Plaintiffs claim that pots and pans boil down to defective

Law and Order: Saucepan Unit

Illinois resident Marshall Slutsky and his co-plaintiff from Pennsylvania, Glenn Greaves, are steaming over their alleged mistreatment at the hands of Tristar Products, a cookware manufacturer.

Both men purchased Tristar-branded products over the past two years, and both men expressed the same dissatisfaction: Despite the company’s advertising and packaging claims that its Copper Chef Signature and Copper Chef Diamond cookware was stick-free, food was sticking to the pans “like glue” after only limited use.


Moreover, the pair claim to have been disarmed by Tristar’s “lifetime guarantee.”

Slutsky and Greaves – with names like these, a cop buddy show seems inevitable – claim to have been taken in by Tristar’s “ubiquitous” television and internet ads. They must have been good ads, too – the duo’s class action complaint, filed in September 2019 in the Northern District of Illinois, claims that Tristar enjoys tens of millions of dollars in sales.

But, as in anything having to do with television advertisements, there’s more.

The Takeaway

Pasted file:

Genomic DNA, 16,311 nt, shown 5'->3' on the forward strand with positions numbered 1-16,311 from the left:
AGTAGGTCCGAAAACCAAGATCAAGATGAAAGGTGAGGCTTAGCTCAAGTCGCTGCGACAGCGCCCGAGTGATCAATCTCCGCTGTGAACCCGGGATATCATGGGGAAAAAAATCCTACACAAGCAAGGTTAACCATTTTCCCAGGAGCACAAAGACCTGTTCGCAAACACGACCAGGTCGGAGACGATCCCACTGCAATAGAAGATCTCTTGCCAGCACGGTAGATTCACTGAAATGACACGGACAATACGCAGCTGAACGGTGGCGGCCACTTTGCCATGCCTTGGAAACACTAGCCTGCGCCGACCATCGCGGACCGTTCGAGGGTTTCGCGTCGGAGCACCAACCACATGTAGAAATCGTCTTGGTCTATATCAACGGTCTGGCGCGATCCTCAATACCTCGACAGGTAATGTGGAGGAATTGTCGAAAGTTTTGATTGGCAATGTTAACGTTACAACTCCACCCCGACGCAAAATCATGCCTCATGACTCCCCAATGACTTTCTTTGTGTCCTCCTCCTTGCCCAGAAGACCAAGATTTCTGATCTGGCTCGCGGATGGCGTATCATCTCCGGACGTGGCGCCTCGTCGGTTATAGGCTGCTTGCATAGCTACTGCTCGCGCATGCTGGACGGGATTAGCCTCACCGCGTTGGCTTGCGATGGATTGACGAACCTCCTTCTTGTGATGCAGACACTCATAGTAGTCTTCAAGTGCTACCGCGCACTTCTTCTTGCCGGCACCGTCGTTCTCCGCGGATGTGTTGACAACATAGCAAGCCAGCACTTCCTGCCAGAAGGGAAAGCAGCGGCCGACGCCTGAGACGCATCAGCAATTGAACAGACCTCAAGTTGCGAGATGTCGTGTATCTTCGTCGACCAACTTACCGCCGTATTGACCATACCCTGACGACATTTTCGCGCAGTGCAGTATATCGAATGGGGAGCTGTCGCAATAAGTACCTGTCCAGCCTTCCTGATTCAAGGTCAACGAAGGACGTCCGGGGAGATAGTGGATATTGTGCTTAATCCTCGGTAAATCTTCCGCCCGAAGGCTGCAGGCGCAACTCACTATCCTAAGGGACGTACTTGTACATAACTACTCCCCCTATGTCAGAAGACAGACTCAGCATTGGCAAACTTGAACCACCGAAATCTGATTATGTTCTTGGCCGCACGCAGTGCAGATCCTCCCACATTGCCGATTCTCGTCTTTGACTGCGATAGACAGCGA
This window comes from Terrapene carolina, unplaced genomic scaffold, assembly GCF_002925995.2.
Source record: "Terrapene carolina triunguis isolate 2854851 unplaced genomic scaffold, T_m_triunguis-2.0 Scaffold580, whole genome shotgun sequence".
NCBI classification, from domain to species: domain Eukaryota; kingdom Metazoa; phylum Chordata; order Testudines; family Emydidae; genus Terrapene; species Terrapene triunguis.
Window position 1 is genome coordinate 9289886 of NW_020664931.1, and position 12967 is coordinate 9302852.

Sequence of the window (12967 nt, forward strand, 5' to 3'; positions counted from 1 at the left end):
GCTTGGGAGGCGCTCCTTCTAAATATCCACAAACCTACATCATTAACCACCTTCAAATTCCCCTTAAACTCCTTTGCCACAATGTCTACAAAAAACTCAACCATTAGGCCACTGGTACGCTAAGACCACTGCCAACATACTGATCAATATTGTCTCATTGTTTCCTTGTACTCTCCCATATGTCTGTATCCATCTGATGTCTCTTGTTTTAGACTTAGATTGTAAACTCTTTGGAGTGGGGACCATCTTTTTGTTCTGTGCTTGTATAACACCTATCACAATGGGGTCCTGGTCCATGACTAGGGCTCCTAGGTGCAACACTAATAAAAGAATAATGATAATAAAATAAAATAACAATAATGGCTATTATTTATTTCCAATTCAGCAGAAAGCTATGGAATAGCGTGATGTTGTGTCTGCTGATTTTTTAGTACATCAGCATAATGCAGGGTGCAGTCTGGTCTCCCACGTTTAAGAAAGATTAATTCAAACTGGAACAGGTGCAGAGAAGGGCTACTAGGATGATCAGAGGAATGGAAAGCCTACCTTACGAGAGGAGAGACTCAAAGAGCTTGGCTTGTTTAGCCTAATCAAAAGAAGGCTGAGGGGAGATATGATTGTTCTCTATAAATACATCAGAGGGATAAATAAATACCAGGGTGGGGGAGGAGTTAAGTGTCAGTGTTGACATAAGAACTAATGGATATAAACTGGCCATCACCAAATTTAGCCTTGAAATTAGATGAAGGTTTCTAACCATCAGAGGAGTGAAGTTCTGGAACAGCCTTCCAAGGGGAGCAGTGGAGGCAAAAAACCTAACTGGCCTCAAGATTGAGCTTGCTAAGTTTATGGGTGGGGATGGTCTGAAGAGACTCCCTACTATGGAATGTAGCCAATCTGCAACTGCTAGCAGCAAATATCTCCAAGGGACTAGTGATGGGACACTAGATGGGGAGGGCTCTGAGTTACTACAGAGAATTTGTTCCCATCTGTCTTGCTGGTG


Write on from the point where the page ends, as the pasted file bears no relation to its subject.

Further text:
When Slutsky called Tristar customer service for support under his warranty, he was allegedly told that the cookware failed because he had neglected to season it properly. (For those who prefer takeout or have their personal chef cook for them, seasoning is a process where cookware is slathered with oil or lard and cured in an oven prior to its first use). According to the complaint, however, none of Tristar’s advertising mentions the need for seasoning at all. In addition, the plaintiffs allege that Tristar’s 60-day return policy undershoots the typical period by which the cookware fails, rendering the policy meaningless. According to the complaint, consumers who call in for a refund are often pressured into receiving replacement products. Slutsky and Greaves seek redress for violations of the Magnuson-Moss Warranty Act, breach of express and implied warranty, unjust enrichment, and various violations of Illinois and Pennsylvania state law. We’ll see how their action pans out.